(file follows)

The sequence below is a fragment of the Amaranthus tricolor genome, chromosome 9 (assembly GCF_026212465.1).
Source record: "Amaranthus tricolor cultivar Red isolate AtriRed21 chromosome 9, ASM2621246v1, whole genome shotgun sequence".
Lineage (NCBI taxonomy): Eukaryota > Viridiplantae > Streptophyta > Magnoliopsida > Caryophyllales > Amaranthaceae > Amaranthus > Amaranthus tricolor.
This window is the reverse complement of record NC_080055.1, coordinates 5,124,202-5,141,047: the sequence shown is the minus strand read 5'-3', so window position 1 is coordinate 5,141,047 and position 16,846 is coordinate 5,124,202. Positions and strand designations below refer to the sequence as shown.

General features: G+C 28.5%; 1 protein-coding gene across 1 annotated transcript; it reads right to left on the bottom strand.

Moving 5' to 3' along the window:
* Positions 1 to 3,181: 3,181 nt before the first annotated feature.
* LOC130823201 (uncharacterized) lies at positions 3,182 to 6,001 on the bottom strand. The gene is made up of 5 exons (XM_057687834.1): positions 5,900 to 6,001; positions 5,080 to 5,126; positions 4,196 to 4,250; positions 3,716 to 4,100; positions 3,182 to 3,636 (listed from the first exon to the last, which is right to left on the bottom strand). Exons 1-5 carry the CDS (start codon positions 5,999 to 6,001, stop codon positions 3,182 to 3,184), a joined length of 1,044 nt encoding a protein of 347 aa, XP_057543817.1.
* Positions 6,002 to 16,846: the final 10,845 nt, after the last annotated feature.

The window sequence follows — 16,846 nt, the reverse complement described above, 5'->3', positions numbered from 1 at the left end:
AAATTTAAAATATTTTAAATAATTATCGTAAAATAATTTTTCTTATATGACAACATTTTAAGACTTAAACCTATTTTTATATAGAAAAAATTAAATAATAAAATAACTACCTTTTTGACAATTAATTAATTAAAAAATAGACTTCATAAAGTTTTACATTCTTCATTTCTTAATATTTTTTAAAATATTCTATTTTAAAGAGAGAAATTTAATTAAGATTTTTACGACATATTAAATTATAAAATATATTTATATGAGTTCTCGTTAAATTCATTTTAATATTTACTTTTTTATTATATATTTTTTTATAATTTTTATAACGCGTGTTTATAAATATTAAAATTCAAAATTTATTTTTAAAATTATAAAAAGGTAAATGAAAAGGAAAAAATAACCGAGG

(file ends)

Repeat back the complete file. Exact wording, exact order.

The sequence below is a fragment of the Amaranthus tricolor genome, chromosome 9 (assembly GCF_026212465.1).
Source record: "Amaranthus tricolor cultivar Red isolate AtriRed21 chromosome 9, ASM2621246v1, whole genome shotgun sequence".
Lineage (NCBI taxonomy): Eukaryota > Viridiplantae > Streptophyta > Magnoliopsida > Caryophyllales > Amaranthaceae > Amaranthus > Amaranthus tricolor.
This window is the reverse complement of record NC_080055.1, coordinates 5,124,202-5,141,047: the sequence shown is the minus strand read 5'-3', so window position 1 is coordinate 5,141,047 and position 16,846 is coordinate 5,124,202. Positions and strand designations below refer to the sequence as shown.

General features: G+C 28.5%; 1 protein-coding gene across 1 annotated transcript; it reads right to left on the bottom strand.

Moving 5' to 3' along the window:
* Positions 1 to 3,181: 3,181 nt before the first annotated feature.
* LOC130823201 (uncharacterized) lies at positions 3,182 to 6,001 on the bottom strand. The gene is made up of 5 exons (XM_057687834.1): positions 5,900 to 6,001; positions 5,080 to 5,126; positions 4,196 to 4,250; positions 3,716 to 4,100; positions 3,182 to 3,636 (listed from the first exon to the last, which is right to left on the bottom strand). Exons 1-5 carry the CDS (start codon positions 5,999 to 6,001, stop codon positions 3,182 to 3,184), a joined length of 1,044 nt encoding a protein of 347 aa, XP_057543817.1.
* Positions 6,002 to 16,846: the final 10,845 nt, after the last annotated feature.

The window sequence follows — 16,846 nt, the reverse complement described above, 5'->3', positions numbered from 1 at the left end:
AAATTTAAAATATTTTAAATAATTATCGTAAAATAATTTTTCTTATATGACAACATTTTAAGACTTAAACCTATTTTTATATAGAAAAAATTAAATAATAAAATAACTACCTTTTTGACAATTAATTAATTAAAAAATAGACTTCATAAAGTTTTACATTCTTCATTTCTTAATATTTTTTAAAATATTCTATTTTAAAGAGAGAAATTTAATTAAGATTTTTACGACATATTAAATTATAAAATATATTTATATGAGTTCTCGTTAAATTCATTTTAATATTTACTTTTTTATTATATATTTTTTTATAATTTTTATAACGCGTGTTTATAAATATTAAAATTCAAAATTTATTTTTAAAATTATAAAAAGGTAAATGAAAAGGAAAAAATAACCGAGG